The Weir

At the South-Eastern end of Grasmere in the Lake District there is a small step down in the water level. A weir. Less than a foot in height, but on a still day the water is transformed from a barely rippled sheen into a minor torrent as it overflows into the River Rothay. The river then winds its way to Rydal Water, and from there to Ambleside where it drains into Lake Windermere, the largest body of water in the Lake District.

My eye was attracted by the contrast in the water above and below the weir.

_DS77831

Advertisements

About LensScaper

Hi - I'm a UK-based photographer who started out 45+ years ago as a lover of landscapes, inspired by my love of outdoor pursuits: skiing, walking and climbing. Now retired, I seldom leave home without a camera and I find images in unexpected places and from different genres. I work on the premise that Photography is Art and that creativity is dependent on the cultivation of 'A Seeing Eye'. I'm not averse to manipulating images to produce derivatives that may sometimes be far removed from the original.
This entry was posted in WaterScapes and tagged , , , , , . Bookmark the permalink.

16 Responses to The Weir

  1. oneowner says:

    Excellent shot, Andy. I have a photo very much like the top half of this scheduled to post soon. Your approach is quite different but it’s very nicely done.

  2. Nice shot Andy. Isn’t water just fascinating, and a delight for the photographer – never the same twice and always changing. There is a weir in Otley where I live – it is about 200 ft long and 6 or 7 ft high, and I pass by it every day on my way to work. I am always fascinated by the water which flows over it and how it changes daily.

  3. Chillbrook says:

    Super image Andy. I love the contrast in colour and texture! 🙂

  4. Chillbrook says:

    I meant tone of course.. ! 😀

    • LensScaper says:

      Just finished watching Wolf Hall! Thanks for the comment(s), Adrian. There was very little colour in the original actually. I don’t think I will ever stop loving the B&W medium – it has this ability to let the tones do all the talking and the contrast comes to the fore.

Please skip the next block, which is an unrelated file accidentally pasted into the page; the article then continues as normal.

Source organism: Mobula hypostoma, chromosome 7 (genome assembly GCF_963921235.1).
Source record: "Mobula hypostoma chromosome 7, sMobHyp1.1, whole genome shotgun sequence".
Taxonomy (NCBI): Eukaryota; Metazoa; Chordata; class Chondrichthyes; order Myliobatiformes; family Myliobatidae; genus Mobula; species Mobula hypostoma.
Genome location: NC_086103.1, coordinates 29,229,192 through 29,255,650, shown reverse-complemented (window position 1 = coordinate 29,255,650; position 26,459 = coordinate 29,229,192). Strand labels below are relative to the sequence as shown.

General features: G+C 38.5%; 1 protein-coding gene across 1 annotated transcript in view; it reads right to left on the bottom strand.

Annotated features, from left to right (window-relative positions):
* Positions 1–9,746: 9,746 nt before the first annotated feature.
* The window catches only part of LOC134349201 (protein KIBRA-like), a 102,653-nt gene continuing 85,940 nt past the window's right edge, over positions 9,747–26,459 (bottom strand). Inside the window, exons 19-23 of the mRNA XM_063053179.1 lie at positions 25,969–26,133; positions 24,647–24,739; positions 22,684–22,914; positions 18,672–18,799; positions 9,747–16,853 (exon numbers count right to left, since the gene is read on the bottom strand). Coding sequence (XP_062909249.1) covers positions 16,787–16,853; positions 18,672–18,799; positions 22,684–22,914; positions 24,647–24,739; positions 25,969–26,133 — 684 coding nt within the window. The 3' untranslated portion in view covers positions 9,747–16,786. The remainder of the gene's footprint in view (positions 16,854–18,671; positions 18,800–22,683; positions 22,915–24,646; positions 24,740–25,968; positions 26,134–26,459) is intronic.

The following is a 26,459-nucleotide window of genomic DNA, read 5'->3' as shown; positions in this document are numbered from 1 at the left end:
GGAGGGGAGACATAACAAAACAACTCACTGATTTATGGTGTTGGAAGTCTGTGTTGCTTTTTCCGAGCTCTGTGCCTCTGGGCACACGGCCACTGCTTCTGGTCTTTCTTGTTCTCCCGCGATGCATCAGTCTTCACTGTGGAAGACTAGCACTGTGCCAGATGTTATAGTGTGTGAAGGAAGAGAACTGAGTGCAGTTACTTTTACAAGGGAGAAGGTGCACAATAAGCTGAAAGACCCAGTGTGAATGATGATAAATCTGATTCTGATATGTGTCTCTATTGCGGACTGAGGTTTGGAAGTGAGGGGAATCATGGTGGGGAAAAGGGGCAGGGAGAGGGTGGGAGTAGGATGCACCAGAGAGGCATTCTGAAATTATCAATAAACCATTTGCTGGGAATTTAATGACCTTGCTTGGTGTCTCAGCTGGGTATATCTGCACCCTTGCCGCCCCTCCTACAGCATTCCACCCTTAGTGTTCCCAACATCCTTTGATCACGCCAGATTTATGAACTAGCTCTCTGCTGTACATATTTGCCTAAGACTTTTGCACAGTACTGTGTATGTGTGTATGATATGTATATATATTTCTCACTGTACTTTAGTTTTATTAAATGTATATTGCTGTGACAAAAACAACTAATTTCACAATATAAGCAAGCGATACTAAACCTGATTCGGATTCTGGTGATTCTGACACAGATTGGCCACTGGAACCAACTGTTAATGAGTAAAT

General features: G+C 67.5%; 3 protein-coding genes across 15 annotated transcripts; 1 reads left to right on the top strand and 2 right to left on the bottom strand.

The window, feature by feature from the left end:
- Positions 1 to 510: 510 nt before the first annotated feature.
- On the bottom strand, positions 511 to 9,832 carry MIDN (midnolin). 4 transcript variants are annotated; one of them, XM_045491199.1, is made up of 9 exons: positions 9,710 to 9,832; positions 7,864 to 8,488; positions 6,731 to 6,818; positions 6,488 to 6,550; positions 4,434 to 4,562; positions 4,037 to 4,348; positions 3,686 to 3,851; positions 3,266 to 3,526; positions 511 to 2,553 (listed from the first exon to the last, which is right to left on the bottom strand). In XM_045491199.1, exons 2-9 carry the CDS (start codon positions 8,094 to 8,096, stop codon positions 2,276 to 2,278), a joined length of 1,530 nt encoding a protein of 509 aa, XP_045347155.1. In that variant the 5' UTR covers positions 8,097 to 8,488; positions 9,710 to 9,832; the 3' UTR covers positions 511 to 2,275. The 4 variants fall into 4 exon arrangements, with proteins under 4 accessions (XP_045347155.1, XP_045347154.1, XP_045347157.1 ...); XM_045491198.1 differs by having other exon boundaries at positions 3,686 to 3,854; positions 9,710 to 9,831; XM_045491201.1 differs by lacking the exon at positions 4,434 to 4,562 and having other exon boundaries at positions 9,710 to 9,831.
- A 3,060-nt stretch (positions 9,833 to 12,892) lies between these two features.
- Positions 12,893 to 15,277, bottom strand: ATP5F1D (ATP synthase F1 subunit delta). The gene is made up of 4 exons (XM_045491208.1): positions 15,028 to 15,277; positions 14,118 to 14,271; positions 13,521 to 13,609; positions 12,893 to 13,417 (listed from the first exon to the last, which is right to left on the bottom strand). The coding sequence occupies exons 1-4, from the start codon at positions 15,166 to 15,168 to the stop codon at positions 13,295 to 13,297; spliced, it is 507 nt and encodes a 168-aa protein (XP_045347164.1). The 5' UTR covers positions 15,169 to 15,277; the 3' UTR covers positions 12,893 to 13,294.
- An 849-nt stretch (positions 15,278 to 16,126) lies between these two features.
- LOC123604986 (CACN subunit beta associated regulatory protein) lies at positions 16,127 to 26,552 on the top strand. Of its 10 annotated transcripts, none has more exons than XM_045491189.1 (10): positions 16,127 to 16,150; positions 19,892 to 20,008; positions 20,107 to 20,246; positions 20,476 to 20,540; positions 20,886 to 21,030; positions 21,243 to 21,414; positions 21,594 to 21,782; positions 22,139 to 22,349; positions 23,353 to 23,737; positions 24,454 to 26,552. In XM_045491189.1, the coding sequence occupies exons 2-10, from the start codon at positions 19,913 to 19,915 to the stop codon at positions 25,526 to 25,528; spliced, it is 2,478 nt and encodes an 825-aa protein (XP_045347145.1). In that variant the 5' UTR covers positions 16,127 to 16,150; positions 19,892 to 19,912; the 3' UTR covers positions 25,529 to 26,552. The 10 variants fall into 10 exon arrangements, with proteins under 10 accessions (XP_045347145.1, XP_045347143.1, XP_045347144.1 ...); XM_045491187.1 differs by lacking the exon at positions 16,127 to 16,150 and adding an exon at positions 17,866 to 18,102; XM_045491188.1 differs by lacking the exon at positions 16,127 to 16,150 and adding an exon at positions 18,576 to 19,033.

5. shoreacres says:

    It took me a while to get my mind around “weir.” It’s a new word to me. The only time I remember hearing it was as the surname for my grandparents neighbors, Johnny and Sarah Weir. But the best word of all is the name, “Ambleside.” Isn’t that descriptive!

    I agree about the fascination of water. I like that you’ve captured the transition from one state to another here. It’s a vibrant and energetic photo.

    • LensScaper says:

      Thank you as always, Linda. Isn’t it strange how we can be familiar with a name or a word for years and years and then suddenly see it in a new light. I feel really stupid to have to admit that I had never looked at ‘Ambleside’ as two words joined together! It’s taken over 55 years for the ‘penny to drop’ as we say over here (that’s another anglicism for you). But this small town lies right on the edge of the northern tip of Lake Windermere. I’ve just looked it up on Wikipedia and found that the name is derived from Old Norse Á-mel-sǽtr = “river – sandbank – summer pasture”. The poet William Wordsworth lived and worked in Ambleside. We never stop learning.

  6. Jimi Jones says:

    This is quite a capture, Andy. Great framing and contrast.

  7. Len says:

    Excellent tones and very cool composition Andy. I also learned the use of a new word!

  8. stunning pic! I share the admiration of the others 🙂

Comments are closed.